The A.I.A.D.M.K. Government in Tamil Nadu was dismissed in 1980. Whatever feelings we experienced then, when our State Government was dismissed, we feel the same when we consider the fate of the Farooq Abdullah Government in Jammu & Kashmir. But we must also bear in mind certain other important points in this connection. With reference to the change effected in the Jammu & Kashmir State Government many political parties in the country are denouncing it as a “murder of democracy”. My question is this: How many of these parties have the moral right to do so? One of the parties which is crying itself hoarse about this murder of democracy is the D.M.K. It is the leader of the same D.M.K. who played a key role in bringing about the dismissal of the A.I.A.D.M.K. Government in Tamil Nadu in 1980. The D.M.K. leader camped in New Delhi for several days exclusively for this purpose. He persuaded those at the Centre to dismiss the A.I.A.D.M.K. Government. The very next day after the dismissal was announced, the D.M.K. leader returned to Madras triumphantly. The next morning, when he landed at Meenambakkam Airport in Madras he was accorded a rousing, tremendous reception and hailed as a conquering hero by his partymen. He was garlanded profusely. For what? For bringing about the dismissal of the A.I.A.D.M.K. Government, a Government democratically elected with the overwhelming support of the people. But the very same D.M.K. leader today denounces the change in the Jammu & Kashmir State Government as a murder of democracy. Is this not the greatest irony, the biggest, bitterest joke of the 20th century? The A.I.A.D.M.K. firmly believes in the principle that any democratically elected Government should be allowed to function for its full period. This is our firm policy. At the same time the A.I.A.D.M.K. also maintains that any activity which leads to the disintegration of the country or endangers the security and unity of the nation should not be permitted – not only in a sensitive border State – but in any State in the Indian Union. Another party which condemns this so-called murder of democracy is the Janata Party. The Janata Party, I presume, is a national party. At least that is what we were led to believe until recently. I have a great deal of respect and regard for the Janata Party leaders.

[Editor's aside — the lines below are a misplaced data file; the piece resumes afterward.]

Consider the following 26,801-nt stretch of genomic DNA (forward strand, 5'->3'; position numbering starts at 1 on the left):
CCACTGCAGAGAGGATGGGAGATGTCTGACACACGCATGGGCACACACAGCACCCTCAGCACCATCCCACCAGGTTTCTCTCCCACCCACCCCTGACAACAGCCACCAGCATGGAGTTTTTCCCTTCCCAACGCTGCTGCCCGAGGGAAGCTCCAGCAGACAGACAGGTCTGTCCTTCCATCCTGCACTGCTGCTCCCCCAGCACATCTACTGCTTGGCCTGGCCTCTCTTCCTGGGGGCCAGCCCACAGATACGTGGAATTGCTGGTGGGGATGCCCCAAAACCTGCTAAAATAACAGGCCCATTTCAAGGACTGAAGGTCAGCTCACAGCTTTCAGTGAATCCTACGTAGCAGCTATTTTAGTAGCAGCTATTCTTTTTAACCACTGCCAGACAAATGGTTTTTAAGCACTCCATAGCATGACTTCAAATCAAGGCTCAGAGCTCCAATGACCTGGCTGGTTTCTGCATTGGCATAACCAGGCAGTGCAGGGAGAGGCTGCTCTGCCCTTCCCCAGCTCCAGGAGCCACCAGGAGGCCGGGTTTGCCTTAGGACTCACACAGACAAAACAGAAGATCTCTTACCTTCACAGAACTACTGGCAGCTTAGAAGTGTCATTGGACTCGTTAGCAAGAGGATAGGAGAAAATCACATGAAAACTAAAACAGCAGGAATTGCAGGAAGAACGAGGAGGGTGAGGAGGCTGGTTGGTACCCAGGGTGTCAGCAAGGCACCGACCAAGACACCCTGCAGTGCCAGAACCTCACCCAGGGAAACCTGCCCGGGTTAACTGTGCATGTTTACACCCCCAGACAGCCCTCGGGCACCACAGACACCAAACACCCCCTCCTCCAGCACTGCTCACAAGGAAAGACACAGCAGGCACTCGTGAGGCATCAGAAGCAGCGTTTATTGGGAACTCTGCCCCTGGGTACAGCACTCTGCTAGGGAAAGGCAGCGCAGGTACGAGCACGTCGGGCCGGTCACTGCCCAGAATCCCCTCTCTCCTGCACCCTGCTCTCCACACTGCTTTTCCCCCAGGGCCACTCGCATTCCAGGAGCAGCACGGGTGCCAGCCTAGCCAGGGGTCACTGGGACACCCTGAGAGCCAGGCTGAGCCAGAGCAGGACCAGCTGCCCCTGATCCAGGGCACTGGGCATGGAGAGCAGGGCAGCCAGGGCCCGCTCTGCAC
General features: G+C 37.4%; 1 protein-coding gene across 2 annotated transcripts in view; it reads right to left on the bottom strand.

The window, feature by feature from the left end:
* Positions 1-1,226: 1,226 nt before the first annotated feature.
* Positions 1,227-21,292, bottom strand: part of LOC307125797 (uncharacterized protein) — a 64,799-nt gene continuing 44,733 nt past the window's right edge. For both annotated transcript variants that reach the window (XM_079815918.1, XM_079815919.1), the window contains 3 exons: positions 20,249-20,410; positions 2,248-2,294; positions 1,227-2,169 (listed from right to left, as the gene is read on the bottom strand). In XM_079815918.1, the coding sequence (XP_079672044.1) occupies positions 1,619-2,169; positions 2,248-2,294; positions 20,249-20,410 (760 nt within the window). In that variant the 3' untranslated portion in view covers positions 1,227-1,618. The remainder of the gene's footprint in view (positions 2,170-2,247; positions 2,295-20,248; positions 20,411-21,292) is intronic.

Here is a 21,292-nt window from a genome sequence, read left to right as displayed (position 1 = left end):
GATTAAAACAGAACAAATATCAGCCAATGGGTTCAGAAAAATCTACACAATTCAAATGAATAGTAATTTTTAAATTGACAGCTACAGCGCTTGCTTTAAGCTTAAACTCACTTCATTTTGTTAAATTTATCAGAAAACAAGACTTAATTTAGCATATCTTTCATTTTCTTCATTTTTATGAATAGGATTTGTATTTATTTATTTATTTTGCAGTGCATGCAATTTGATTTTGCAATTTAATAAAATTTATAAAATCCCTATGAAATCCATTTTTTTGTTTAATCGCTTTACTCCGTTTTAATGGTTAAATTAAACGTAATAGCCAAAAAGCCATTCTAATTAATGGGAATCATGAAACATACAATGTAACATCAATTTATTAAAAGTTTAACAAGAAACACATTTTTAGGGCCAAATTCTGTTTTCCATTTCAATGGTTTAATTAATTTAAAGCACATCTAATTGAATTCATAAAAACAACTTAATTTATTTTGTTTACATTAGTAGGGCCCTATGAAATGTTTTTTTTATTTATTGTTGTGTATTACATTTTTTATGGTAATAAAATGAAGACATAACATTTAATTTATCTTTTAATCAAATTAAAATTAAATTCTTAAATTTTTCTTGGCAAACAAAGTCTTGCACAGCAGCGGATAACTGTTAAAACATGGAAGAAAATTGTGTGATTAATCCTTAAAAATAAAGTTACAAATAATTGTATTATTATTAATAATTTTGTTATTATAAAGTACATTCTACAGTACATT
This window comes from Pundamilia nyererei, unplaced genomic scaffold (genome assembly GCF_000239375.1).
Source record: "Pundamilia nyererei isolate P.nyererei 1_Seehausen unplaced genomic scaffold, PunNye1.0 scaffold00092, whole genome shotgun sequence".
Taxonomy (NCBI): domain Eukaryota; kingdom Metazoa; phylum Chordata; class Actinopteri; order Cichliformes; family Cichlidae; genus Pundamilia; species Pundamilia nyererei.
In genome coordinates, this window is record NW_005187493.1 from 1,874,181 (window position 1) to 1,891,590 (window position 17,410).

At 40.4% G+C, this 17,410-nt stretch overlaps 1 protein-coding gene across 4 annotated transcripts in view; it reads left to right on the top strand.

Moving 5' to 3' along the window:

But let us take a look at Karnataka. It is the Janata Party which is in power in that State. The Janata Government in Karnataka has decided to accept in toto – the recommendations of the Sarojini Mahishi Committee’s report on job reservation opportunities in public sector undertakings. The recommendations essentially boil down to two dangerously disruptive demands – namely – that in public sector industrial and commercial undertakings in Karnataka – 80% of jobs should be reserved exclusively for Kannadigas – and secondly – the remaining 20% jobs should be given only to those who know the Kannada language. Both demands are dangerously chauvinistic and parochial – containing every element guaranteed to undermine Indian unity and destroy the common rights of Indian citizenship. Yet the Janata Party Government in Karnataka has accepted these recommendations in toto. This is all the more amazing since the Janata party claims to be an all-India party and therefore answerable to the people living in the different States of the Indian Union. If all States were to follow this principle what would happen? The Indian Union would cease to be one country – but get reduced to different countries. Today, when the Farooq Abdullah government is dismissed in Jammu & Kashmir under the provisions of the Constitution of Jammu and Kashmir – the Janata Party denounces this as a gross violation of democracy. Yet when the same Janata Party came to power at the Centre in 1977 – did it not dismiss several non-Janata State Governments, making use of Article 356 of the Constitution of India? Arguments may be advanced, differentiating between the merits of each case. But the plain unvarnished truth is that when it had the power to do so – the Janata Party did not hesitate to make use of that power, to do exactly what it is protesting against so vehemently today. Next, let us consider the Telugu Desam Party, which is most vociferous in denouncing this murder of democracy. On his return from the United States of America, the Telugu Desam leader, Andhra Chief Minister N.T. Rama Rao has gone on record saying that India has made no progress at all in the 37 years after Independence. The Telugu Desam leader is full of praise and is all adulation for Yankee enterprise and Yankee culture.